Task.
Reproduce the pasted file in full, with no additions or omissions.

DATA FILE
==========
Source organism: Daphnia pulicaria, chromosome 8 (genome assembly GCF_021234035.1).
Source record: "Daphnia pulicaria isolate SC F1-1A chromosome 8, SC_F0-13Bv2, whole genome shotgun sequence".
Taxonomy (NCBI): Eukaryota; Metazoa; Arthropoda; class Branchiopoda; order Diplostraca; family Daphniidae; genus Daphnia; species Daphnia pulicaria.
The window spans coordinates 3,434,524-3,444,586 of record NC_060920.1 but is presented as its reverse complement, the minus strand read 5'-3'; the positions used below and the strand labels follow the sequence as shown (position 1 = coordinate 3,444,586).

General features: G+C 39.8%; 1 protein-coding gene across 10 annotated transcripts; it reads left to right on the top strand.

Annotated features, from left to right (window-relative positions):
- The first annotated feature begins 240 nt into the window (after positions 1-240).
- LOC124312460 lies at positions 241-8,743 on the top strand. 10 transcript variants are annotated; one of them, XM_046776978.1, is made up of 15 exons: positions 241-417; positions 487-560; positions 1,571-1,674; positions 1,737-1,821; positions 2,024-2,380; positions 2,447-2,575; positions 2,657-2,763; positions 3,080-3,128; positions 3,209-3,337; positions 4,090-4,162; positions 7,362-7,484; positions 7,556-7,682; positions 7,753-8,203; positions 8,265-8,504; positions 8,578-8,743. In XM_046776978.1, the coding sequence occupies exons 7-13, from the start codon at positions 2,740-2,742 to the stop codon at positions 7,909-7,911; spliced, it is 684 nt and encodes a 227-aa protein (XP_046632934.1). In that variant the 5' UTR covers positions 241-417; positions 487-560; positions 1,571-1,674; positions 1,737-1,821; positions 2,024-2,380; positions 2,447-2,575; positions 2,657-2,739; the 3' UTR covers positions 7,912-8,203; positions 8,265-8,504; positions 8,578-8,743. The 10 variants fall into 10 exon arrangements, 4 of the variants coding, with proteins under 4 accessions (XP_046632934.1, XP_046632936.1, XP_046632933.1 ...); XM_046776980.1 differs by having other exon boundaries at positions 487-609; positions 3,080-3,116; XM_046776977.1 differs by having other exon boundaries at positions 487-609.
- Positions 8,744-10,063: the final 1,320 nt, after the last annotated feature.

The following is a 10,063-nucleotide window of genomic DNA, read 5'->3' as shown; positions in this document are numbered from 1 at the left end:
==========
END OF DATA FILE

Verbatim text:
Source organism: Daphnia pulicaria, chromosome 8 (genome assembly GCF_021234035.1).
Source record: "Daphnia pulicaria isolate SC F1-1A chromosome 8, SC_F0-13Bv2, whole genome shotgun sequence".
Taxonomy (NCBI): Eukaryota; Metazoa; Arthropoda; class Branchiopoda; order Diplostraca; family Daphniidae; genus Daphnia; species Daphnia pulicaria.
The window spans coordinates 3,434,524-3,444,586 of record NC_060920.1 but is presented as its reverse complement, the minus strand read 5'-3'; the positions used below and the strand labels follow the sequence as shown (position 1 = coordinate 3,444,586).

General features: G+C 39.8%; 1 protein-coding gene across 10 annotated transcripts; it reads left to right on the top strand.

Annotated features, from left to right (window-relative positions):
- The first annotated feature begins 240 nt into the window (after positions 1-240).
- LOC124312460 lies at positions 241-8,743 on the top strand. 10 transcript variants are annotated; one of them, XM_046776978.1, is made up of 15 exons: positions 241-417; positions 487-560; positions 1,571-1,674; positions 1,737-1,821; positions 2,024-2,380; positions 2,447-2,575; positions 2,657-2,763; positions 3,080-3,128; positions 3,209-3,337; positions 4,090-4,162; positions 7,362-7,484; positions 7,556-7,682; positions 7,753-8,203; positions 8,265-8,504; positions 8,578-8,743. In XM_046776978.1, the coding sequence occupies exons 7-13, from the start codon at positions 2,740-2,742 to the stop codon at positions 7,909-7,911; spliced, it is 684 nt and encodes a 227-aa protein (XP_046632934.1). In that variant the 5' UTR covers positions 241-417; positions 487-560; positions 1,571-1,674; positions 1,737-1,821; positions 2,024-2,380; positions 2,447-2,575; positions 2,657-2,739; the 3' UTR covers positions 7,912-8,203; positions 8,265-8,504; positions 8,578-8,743. The 10 variants fall into 10 exon arrangements, 4 of the variants coding, with proteins under 4 accessions (XP_046632934.1, XP_046632936.1, XP_046632933.1 ...); XM_046776980.1 differs by having other exon boundaries at positions 487-609; positions 3,080-3,116; XM_046776977.1 differs by having other exon boundaries at positions 487-609.
- Positions 8,744-10,063: the final 1,320 nt, after the last annotated feature.

The following is a 10,063-nucleotide window of genomic DNA, read 5'->3' as shown; positions in this document are numbered from 1 at the left end: